Title:
STRUCTURAL HEALTH MONITORING CIRCUIT
Kind Code:
A1


Abstract:
A structural health monitoring circuit apparatus and method are based on electrical impedance variations of a piezoelectric patch, which is attached to a structure to be monitored. The circuit compares a known good sweep of frequency-impedance pairs with a contemporaneous sweep to generate an alarm when an error bound is exceeded. The impedance of the piezoelectric patch is determined though adjustment of a variable reactance in a bridge configuration. By suitable design of the bridge elements, the electrical impedance of the piezoelectric patch may be directly measured. A microprocessor controlled version of this device consumes less than 2 W of power, which may be further reduced by further large scale integration or reduction to a state machine on a programmable gate array. Ultimately, this device may give personnel warnings to aircraft, automobiles, bridges, elevated roads, buildings, or home structural failures.



Inventors:
You, Chao (West Fargo, ND, US)
Wang, Shirui (Fargo, ND, US)
Application Number:
12/051682
Publication Date:
09/25/2008
Filing Date:
03/19/2008
Assignee:
NDSU RESEARCH FOUNDATION (Fargo, ND, US)
Primary Class:
International Classes:
G01R17/00
View Patent Images:



Primary Examiner:
HE, AMY
Attorney, Agent or Firm:
JOHN P. O'BANION (SACRAMENTO, CA, US)
Claims:
What is claimed is:

1. An apparatus, comprising: a piezoelectric patch attached to a structure; means for measuring electrical impedance of the piezoelectric patch; and means for outputting the measured the electrical impedance of said piezoelectric patch at an input frequency to a computer readable medium.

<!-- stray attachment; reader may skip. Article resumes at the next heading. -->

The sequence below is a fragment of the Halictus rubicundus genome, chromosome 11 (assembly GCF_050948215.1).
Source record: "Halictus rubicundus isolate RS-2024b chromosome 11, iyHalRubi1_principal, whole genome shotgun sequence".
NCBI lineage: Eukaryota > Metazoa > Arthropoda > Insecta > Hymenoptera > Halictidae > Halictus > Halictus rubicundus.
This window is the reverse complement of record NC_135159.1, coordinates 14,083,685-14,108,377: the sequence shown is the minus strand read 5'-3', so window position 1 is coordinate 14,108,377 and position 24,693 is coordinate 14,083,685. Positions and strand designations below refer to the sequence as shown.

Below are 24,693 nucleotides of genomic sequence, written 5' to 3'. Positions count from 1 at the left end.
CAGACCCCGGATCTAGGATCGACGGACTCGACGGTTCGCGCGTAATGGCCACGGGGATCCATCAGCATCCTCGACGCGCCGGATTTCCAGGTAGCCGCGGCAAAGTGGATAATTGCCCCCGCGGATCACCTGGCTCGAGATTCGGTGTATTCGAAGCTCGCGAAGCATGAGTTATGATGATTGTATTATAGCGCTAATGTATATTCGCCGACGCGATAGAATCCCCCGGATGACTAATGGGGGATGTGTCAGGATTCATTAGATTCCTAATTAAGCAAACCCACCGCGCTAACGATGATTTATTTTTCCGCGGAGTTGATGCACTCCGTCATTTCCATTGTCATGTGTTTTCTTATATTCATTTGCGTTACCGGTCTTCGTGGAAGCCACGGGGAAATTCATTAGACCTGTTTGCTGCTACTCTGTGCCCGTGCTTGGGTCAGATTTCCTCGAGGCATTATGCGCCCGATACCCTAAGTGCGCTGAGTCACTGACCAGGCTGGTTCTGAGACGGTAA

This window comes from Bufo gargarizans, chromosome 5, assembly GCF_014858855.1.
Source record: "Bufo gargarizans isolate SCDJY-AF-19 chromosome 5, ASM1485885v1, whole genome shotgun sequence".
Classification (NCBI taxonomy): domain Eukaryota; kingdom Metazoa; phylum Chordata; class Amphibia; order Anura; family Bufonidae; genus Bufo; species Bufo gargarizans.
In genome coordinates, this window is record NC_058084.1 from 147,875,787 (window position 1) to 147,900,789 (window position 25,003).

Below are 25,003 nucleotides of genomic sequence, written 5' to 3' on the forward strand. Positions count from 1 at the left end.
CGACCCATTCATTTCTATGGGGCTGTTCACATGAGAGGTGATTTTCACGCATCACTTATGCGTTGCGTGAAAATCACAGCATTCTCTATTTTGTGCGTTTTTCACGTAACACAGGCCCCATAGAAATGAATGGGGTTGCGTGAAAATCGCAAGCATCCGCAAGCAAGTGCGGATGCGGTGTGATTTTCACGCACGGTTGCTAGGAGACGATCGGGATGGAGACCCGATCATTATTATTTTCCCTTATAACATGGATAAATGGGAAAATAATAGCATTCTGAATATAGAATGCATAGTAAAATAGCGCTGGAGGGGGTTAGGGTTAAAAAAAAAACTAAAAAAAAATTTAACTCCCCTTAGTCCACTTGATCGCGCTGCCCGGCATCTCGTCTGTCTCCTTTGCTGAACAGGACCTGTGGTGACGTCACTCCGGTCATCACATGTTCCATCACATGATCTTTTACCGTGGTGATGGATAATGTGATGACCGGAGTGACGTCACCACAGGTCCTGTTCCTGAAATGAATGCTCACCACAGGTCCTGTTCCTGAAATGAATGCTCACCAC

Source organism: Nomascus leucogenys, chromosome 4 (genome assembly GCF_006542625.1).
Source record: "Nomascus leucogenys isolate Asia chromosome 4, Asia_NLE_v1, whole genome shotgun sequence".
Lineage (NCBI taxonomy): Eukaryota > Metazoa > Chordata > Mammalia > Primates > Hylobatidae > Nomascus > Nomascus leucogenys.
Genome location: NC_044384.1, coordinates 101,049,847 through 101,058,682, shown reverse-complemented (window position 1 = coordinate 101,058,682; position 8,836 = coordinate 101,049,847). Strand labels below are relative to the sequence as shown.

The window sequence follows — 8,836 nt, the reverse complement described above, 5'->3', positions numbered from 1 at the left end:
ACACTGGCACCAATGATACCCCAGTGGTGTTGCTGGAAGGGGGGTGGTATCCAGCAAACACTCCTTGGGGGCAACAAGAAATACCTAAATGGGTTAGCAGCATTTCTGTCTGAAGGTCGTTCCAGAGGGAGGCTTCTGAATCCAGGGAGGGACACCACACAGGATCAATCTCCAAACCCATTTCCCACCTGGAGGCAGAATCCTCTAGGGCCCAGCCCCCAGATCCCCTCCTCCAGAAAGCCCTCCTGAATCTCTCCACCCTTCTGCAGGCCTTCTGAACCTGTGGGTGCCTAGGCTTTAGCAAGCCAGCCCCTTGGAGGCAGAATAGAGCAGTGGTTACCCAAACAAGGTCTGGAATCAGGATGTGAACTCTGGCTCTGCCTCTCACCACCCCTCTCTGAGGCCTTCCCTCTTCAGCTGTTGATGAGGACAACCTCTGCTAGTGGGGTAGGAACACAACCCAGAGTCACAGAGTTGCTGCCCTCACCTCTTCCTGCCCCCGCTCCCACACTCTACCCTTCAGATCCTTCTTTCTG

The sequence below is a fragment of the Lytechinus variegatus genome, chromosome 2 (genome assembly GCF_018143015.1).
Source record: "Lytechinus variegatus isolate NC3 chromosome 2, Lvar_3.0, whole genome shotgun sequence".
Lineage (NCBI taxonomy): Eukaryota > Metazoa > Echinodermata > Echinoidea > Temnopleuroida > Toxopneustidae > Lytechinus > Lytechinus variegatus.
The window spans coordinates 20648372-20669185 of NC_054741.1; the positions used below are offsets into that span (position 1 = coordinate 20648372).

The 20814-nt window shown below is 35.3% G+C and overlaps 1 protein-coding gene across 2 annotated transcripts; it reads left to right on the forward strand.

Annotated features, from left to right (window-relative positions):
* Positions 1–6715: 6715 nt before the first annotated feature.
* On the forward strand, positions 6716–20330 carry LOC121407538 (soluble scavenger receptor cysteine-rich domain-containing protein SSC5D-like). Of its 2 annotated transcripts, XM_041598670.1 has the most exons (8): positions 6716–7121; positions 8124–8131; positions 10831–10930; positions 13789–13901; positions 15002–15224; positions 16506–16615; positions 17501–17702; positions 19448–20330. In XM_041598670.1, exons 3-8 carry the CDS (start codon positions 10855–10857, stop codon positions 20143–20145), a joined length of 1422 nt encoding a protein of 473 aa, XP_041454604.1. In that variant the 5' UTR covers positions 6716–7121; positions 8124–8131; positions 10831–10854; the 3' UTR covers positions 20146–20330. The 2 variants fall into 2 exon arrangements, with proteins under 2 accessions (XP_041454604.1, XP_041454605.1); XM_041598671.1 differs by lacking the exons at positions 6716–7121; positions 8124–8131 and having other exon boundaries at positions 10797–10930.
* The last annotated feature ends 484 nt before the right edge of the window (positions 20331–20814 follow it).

2. The apparatus of claim 1, wherein the means for measuring comprises: a resonant bridge, comprising: a variable reactance as an element in a first leg in the resonant bridge, and the piezoelectric patch as an element in a second leg in the resonant bridge; a clock generator that drives a frequency input to the resonant bridge; a first peak detector electrically connected to the first leg of the resonant bridge; a second peak detector electrically connected to the second leg of the resonant bridge; a differential amplifier comprising inputs from the two peak detector outputs; a window comparator having an input coupled to an output of the differential amplifier; and a control circuit having an input coupled to an output of the window comparator; wherein an output of the control circuit independently controls the variable reactance and the clock generator.

3. The apparatus of claim 2, wherein the variable reactance comprises one or more elements selected from a group consisting of: a digitally controlled resistor, a digitally controlled capacitor, and a digitally controlled inductor.

4. The apparatus of claim 2, comprising: means for monitoring a state of health the structure.

5. The apparatus of claim 4, wherein the means for monitoring comprises: a comparison between an initial known good state of the structure; and a subsequent unknown state of the structure.

6. The apparatus of claim 5, wherein the known good state and the subsequent unknown state are determined by a sweep of frequencies and their corresponding variable reactance set points to achieve balance of the resonant bridge.

7. An apparatus, comprising: a piezoelectric patch attached to a structure; a clock generator; a bridge circuit comprising an input coupled to an output of said clock generator, said bridge circuit configured to monitor variations in electrical impedance of said piezoelectric patch; a set of two peak detectors, each with an input coupled to an output of said bridge circuit; a differential amplifier with inputs coupled to an output of the two peak detectors; a comparator with an input coupled to an output of the differential amplifier; a control circuit with an input coupled to an output of said comparator, wherein: the control circuit controls an output frequency of the clock generator, and the control circuit controls a variable reactance within the bridge circuit; and a data output to a computer readable medium, comprising a set point of the clock generator and a set point of the variable reactance within the bridge circuit.

8. An apparatus as recited in claim 7, wherein the variable reactance comprises a digital controlled component, such as a digital resistor or digital capacitor.